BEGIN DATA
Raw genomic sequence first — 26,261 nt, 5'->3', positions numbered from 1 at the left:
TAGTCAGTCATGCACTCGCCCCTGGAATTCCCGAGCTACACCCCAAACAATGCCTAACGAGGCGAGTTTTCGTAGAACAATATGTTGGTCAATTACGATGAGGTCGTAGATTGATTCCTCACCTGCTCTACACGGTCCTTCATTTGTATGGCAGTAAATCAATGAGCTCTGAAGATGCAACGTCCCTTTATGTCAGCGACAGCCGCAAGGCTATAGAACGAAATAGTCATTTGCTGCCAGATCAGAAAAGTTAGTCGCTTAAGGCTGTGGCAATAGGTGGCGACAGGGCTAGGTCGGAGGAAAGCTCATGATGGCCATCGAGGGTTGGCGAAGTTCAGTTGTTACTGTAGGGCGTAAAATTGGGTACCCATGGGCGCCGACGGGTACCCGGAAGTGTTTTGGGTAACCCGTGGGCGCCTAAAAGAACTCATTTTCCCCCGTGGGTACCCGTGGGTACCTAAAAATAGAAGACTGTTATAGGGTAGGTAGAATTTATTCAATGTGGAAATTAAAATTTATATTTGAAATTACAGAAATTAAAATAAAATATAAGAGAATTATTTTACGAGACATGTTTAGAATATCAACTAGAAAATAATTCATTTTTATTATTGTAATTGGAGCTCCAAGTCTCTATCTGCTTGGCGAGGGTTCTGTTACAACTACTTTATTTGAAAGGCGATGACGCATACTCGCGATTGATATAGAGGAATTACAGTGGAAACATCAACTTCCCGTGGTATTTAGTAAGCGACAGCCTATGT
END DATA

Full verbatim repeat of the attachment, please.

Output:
Raw genomic sequence first — 26,261 nt, 5'->3', positions numbered from 1 at the left:
TAGTCAGTCATGCACTCGCCCCTGGAATTCCCGAGCTACACCCCAAACAATGCCTAACGAGGCGAGTTTTCGTAGAACAATATGTTGGTCAATTACGATGAGGTCGTAGATTGATTCCTCACCTGCTCTACACGGTCCTTCATTTGTATGGCAGTAAATCAATGAGCTCTGAAGATGCAACGTCCCTTTATGTCAGCGACAGCCGCAAGGCTATAGAACGAAATAGTCATTTGCTGCCAGATCAGAAAAGTTAGTCGCTTAAGGCTGTGGCAATAGGTGGCGACAGGGCTAGGTCGGAGGAAAGCTCATGATGGCCATCGAGGGTTGGCGAAGTTCAGTTGTTACTGTAGGGCGTAAAATTGGGTACCCATGGGCGCCGACGGGTACCCGGAAGTGTTTTGGGTAACCCGTGGGCGCCTAAAAGAACTCATTTTCCCCCGTGGGTACCCGTGGGTACCTAAAAATAGAAGACTGTTATAGGGTAGGTAGAATTTATTCAATGTGGAAATTAAAATTTATATTTGAAATTACAGAAATTAAAATAAAATATAAGAGAATTATTTTACGAGACATGTTTAGAATATCAACTAGAAAATAATTCATTTTTATTATTGTAATTGGAGCTCCAAGTCTCTATCTGCTTGGCGAGGGTTCTGTTACAACTACTTTATTTGAAAGGCGATGACGCATACTCGCGATTGATATAGAGGAATTACAGTGGAAACATCAACTTCCCGTGGTATTTAGTAAGCGACAGCCTATGT